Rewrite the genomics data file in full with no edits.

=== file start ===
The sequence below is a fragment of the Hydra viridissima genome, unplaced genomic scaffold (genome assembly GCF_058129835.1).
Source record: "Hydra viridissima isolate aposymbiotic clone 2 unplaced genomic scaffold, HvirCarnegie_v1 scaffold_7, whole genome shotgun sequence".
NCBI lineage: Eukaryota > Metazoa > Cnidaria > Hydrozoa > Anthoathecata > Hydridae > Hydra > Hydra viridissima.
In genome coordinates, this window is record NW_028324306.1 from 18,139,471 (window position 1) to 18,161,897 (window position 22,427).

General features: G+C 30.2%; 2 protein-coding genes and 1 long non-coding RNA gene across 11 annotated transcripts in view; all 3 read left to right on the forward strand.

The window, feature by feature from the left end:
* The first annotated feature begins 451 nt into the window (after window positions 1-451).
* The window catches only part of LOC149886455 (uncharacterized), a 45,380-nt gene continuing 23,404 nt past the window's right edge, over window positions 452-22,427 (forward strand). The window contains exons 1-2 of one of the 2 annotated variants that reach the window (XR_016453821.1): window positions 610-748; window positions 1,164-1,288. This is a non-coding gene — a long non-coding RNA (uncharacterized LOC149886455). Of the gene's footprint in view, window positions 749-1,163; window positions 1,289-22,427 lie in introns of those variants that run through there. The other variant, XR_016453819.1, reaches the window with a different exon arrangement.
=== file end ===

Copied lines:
The sequence below is a fragment of the Hydra viridissima genome, unplaced genomic scaffold (genome assembly GCF_058129835.1).
Source record: "Hydra viridissima isolate aposymbiotic clone 2 unplaced genomic scaffold, HvirCarnegie_v1 scaffold_7, whole genome shotgun sequence".
NCBI lineage: Eukaryota > Metazoa > Cnidaria > Hydrozoa > Anthoathecata > Hydridae > Hydra > Hydra viridissima.
In genome coordinates, this window is record NW_028324306.1 from 18,139,471 (window position 1) to 18,161,897 (window position 22,427).

General features: G+C 30.2%; 2 protein-coding genes and 1 long non-coding RNA gene across 11 annotated transcripts in view; all 3 read left to right on the forward strand.

The window, feature by feature from the left end:
* The first annotated feature begins 451 nt into the window (after window positions 1-451).
* The window catches only part of LOC149886455 (uncharacterized), a 45,380-nt gene continuing 23,404 nt past the window's right edge, over window positions 452-22,427 (forward strand). The window contains exons 1-2 of one of the 2 annotated variants that reach the window (XR_016453821.1): window positions 610-748; window positions 1,164-1,288. This is a non-coding gene — a long non-coding RNA (uncharacterized LOC149886455). Of the gene's footprint in view, window positions 749-1,163; window positions 1,289-22,427 lie in introns of those variants that run through there. The other variant, XR_016453819.1, reaches the window with a different exon arrangement.